Lithium, cobalt and nickel are experiencing price fluctuations as global tech and auto giants race to lock down these crucial battery materials.

All three metals were rising in price through the early part of 2018, according to the latest research from Wood Mackenzie's newly launched Battery Raw Materials Service. The data charts out ups and downs in those metal prices over the next five years, which will play an increasingly significant role in the cost structure for advanced batteries.

The analysts expect lithium demand to grow by approximately 42 percent between 2017 and 2020, prompting an expansion of materials supply. But, they note, there’s a lag time between expanding raw metals production and churning out battery-grade materials.

“As such, we expect relatively high [lithium] price levels to be maintained over 2018," the report states. "However, for 2019 and beyond, supply will start to outpace demand more aggressively and price levels will decline in turn.”

The report predicts a steady decline in lithium prices, along with increased supply, amounting to a compound annual growth rate of -18 percent for lithium carbonate between 2017 and 2022.

Cobalt is another story. Its price more than doubled from 2016 to 2017, and prices in February were up 133 percent year-over-year.

Even that run will be short-lived, though, peaking out at $70,548 per ton in 2018 before declining in the following two years, holding steady in 2021 and rising again in 2022.

Battery production drove 49 percent of cobalt demand in 2017, and will drive 61 percent in 2022, Wood Mac predicts. Battery demand for cobalt in that year will be just six kilotons short of the total cobalt demand in 2017.

A significant surplus will build up from 2019 onward, driving the reduction in price. However, a short-term price increase is likely, driven by regulatory uncertainty in the Democratic Republic of the Congo, which supplied 64 percent of global cobalt production last year.

The DRC parliament passed a mining sector reform last month that would increase royalties on cobalt, copper and gold, and levy a 50 percent tax on “super profits,” defined as prices that exceed 25 percent of the project’s feasibility-study projections. That means more of the proceeds from mining stay in the Congo, but that could result in uncertainty or higher prices downstream.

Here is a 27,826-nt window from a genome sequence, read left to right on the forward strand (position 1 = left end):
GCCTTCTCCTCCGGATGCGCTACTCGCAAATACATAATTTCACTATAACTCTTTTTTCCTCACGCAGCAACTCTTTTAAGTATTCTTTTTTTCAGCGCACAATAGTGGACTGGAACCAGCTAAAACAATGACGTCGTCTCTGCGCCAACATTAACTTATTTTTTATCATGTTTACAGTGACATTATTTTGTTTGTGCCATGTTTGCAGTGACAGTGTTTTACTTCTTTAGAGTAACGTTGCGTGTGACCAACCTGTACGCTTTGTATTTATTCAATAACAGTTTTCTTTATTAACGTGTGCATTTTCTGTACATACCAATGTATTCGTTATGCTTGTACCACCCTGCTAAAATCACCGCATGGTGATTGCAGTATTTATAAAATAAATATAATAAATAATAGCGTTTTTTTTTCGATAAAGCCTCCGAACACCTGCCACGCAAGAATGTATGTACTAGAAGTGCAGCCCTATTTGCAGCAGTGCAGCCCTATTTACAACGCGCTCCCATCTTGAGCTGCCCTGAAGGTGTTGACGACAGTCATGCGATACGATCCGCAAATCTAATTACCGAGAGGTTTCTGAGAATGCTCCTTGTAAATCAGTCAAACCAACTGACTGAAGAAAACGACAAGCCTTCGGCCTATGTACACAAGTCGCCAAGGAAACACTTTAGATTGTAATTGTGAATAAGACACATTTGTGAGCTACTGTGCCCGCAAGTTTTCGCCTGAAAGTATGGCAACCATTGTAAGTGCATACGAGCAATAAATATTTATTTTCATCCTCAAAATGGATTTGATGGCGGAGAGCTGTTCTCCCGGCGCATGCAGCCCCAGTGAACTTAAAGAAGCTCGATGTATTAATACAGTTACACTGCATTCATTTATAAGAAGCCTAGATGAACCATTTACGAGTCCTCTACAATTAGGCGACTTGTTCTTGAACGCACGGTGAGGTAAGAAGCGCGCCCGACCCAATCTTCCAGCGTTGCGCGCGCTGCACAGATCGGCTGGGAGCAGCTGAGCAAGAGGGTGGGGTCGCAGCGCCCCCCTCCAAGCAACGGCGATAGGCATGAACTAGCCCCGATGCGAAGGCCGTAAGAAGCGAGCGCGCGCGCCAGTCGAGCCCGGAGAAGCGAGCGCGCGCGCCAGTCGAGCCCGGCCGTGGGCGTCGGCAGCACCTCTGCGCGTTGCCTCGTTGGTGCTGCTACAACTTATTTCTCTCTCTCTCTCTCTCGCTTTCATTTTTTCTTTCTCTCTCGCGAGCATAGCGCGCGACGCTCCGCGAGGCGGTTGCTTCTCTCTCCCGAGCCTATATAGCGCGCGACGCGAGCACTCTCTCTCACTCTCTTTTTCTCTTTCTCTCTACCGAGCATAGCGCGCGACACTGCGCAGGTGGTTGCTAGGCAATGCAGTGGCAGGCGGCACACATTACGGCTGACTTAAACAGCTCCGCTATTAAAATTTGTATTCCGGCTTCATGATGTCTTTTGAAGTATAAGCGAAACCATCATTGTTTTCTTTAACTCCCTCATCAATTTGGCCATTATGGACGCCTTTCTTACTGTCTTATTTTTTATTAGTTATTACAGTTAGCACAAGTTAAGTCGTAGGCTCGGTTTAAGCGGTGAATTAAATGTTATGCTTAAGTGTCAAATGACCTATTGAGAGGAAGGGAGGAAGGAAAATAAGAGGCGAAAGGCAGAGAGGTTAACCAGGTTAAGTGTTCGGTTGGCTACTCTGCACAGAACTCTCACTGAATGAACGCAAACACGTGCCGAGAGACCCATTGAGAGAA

“While the new code still has to be signed into law by President Joseph Kabila, the new reforms highlight the inherent risk in the cobalt industry's reliance on DRC supply,” the report notes.

The battery industry avidly consumes nickel as well, although it represents a much smaller share of that market compared to cobalt. Still, Wood Mac expects nickel demand for electric vehicles and energy storage to more than double between 2016 and 2020.

That metal reached a new high of $14,125 per ton on February 15. After a high annual price this year, the analysts predict a decline in 2019 followed by steady annual price growth that puts 2022 at nearly double the 2017 price.

Demand from the battery sector has already prompted some Western producers to shift output away from the traditional briquettes and toward the powders and sulfates useful for battery manufacturing.

The research suggests that electric vehicles and energy storage, though tiny players now in their respective markets, are already influencing the markets for their core commodities. That influence will only increase as the major global automakers scale up EV production in earnest.

Volkswagen this week allocated $25 billion for battery equipment as it tries to increase its EV-producing plants from three to 16 by the end of 2022. The company plans to source the batteries from LG Chem, Samsung and Chinese battery maker Contemporary Amperex Technology Co Ltd.

Volkswagen will have to compete with major EV commitments from Volvo and Renault-Nissan-Mitsubishi, not to mention Tesla’s uniformly electric vision. 

The Wood Mac analysis also flags potential supply bottlenecks, most notably the reliance on the DRC for the bulk of cobalt production.

It’s possible that future materials price spikes will thwart the steady battery price declines that the industry has gotten used to.

That risk already drives innovation around alternative lithium-ion chemistries and different storage technologies, as well as new business strategies.

Apple, which relies on cobalt for its iPhone batteries, has entered talks to buy cobalt from miners in a long-term contract, Bloomberg reported. The tech giant doesn’t want to let its signature product suffer from an EV-initiated cobalt shortage.